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Seven Things You Need to Know Right Now

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1. Beware the Ides of... Ahem, June?
Just when we assumed that the debt ceiling crisis was behind us, a stark reminder from the White House that perhaps the worst still lies ahead.

"A sense of urgency about the debt ceiling has grown at the White House and officials are moving aggressively to seek a deal with Congress," reports the Wall Street Journal. "The Treasury says the U.S. will hit the debt limit no later than May 16 and could default by July 8."

Conor Sen, meanwhile, in an email notes the proximity of this May 16 to July 8 window to a number of important dates. "The Armstrong date is 2011.45, which is June 13th. The midpoint of May 16th and July 8th is June 11th. Additionally, the end of QE2 is scheduled for June and there's an FOMC meeting on June 22nd... fascinating how it's all lining up."

2. What Are These So-Called Armstrong Dates Anyway?
Others have detailed the curious case of Martin Armstrong in great detail. Armstrong, who was recently ordered released from prison, produced his first post-confinement writing on April 6. Those two links can provide greater detail on Armstrong's case and current forecasts, but since Conor brought up the approaching Armstrong date this is the crux of what what Armstrong calls the 8.6-year global business cycle.

According to Armstrong, he discovered this apparent business cycle in the early 1970s while studying past market panics. The formula was relatively simple: divide the major market panics throughout time yields an apparent 8.6 year pi cycle which he believes is predictive. Read The New Yorker piece linked above if you want to know more about Armstrong's case, but the accuracy of his predictions, decades ahead of time, and his refusal to share his computer work with both the CIA and apparently the Chinese government is what Armstrong claims was the driving force behind his incarceration.

3. Long-Term DeMark Indicators
Speaking of cycle work (note: Tom DeMark was also interviewed and mentioned in The New Yorker's Armstrong article), Tom DeMark also discovered a patterned approach to markets based on comparing opens and closes to one another on various time frames. TD Sequential forms the basis of Tom's work. TD Sequential consists of two phases, the setup phase followed by the countdown. A setup must precede the countdown, but a countdown does not necessarily have to follow from the setup. In a TD Sequential sell setup, we observe nine consecutive closes greater than the close four periods earlier. A period can be defined as a day, a week, a month, even an hour or 30 minutes. In the case here, we are looking at a long-term chart covering a monthly period.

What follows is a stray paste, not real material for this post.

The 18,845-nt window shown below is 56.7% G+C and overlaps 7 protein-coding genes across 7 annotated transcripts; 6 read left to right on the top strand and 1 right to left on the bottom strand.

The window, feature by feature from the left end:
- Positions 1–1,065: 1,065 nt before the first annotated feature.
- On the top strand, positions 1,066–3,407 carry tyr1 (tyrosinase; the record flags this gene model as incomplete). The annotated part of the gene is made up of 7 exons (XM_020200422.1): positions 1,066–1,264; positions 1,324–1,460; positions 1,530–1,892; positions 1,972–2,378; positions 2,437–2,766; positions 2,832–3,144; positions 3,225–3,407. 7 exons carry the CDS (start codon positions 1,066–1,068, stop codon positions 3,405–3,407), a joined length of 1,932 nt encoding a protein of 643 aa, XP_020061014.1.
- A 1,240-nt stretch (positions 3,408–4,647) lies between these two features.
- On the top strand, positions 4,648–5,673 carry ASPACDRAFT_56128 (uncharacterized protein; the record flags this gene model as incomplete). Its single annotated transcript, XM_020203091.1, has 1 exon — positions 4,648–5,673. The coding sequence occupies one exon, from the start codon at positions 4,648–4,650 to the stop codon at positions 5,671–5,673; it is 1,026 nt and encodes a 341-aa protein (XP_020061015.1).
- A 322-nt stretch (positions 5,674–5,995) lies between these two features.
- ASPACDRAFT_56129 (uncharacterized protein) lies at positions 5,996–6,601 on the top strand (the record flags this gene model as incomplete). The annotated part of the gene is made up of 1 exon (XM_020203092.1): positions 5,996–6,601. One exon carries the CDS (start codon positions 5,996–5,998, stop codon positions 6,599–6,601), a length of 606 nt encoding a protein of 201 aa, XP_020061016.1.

Monthly S&P 500

What this chart shows is we have completed 8 of 9 closes greater than the close four bars earlier, dating back to September, 2010. Once we get the 9th close, next month, in May, Tom's work tells us we should expect a corrective move lasting one to four bars. There are obviously other, more subtle components to Tom's work, but that is the bare bones basics of TD Sequential. Interestingly, a 9 in May would put squarely within the window Conor noted. 

4. Consumer Debt Revulsion Continues to Increase

Below is a chart via Bloomberg showing consumer revolving debt balances dating back to 1998.

This chart paints a far more worrisome picture in terms of economic activity than the surface headlines of the Federal Reserve's February credit survey. While the total of outstanding consumer credit increase at a 3.8% annualized rate in February, the bulk of the increase came via student loans and auto loans. What the chart above illustrates is the ongoing decline in consumer revolving debt. Take away December's 3% increase (thank you, Santa) and consumer revolving debt has declined for 30 consecutive months. As well, consumers have taken balances down to levels last seen in 2004.

Also, as Bloomberg economist Richard Yamarone noted this morning, a Federal Reserve Bank of Boston survey shows consumers have significantly increased their use of cash over their Visa and Mastercard or AMEX cards.

5. Japan Now Formally Admits Nuclear Crisis Severity On Par with Chernobyl
"Japan raised the crisis level at its crippled nuclear plant Tuesday to a severity on par with the 1986 Chernobyl disaster, citing high overall radiation leaks that have contaminated the air, tap water, vegetables and seawater."

6. Negative Social Mood Trend Predicts Gender Blurring
One of the predictive elements of Socionomics makes the case that as social mood trends negative, traditional gender roles and identities become blurred. The point is not that gender identity and confusion is necessarily a negative, but that when social mood trends negative the acceptance of challenging traditional gender roles increases. So, informed by a Socionomics perspect6ive,  this J Crew ad is something we might have anticipated given the prevailing trend in social mood.

This weekend is the inaugural Socionomics Summit: New Horizons in the Study of Social Mood. I'm scheduled to speak about zombies.

7. Do You Have What It Takes to Make It at Bridgewater?
New York Magazine takes a look at the "billion-dollar aphorisms of Ray Dalio." Dealbreaker gets mentioned favorably for leaking excerpts of the now-public Dailo manifesto "Principles."
POSITION:  No positions in stocks mentioned.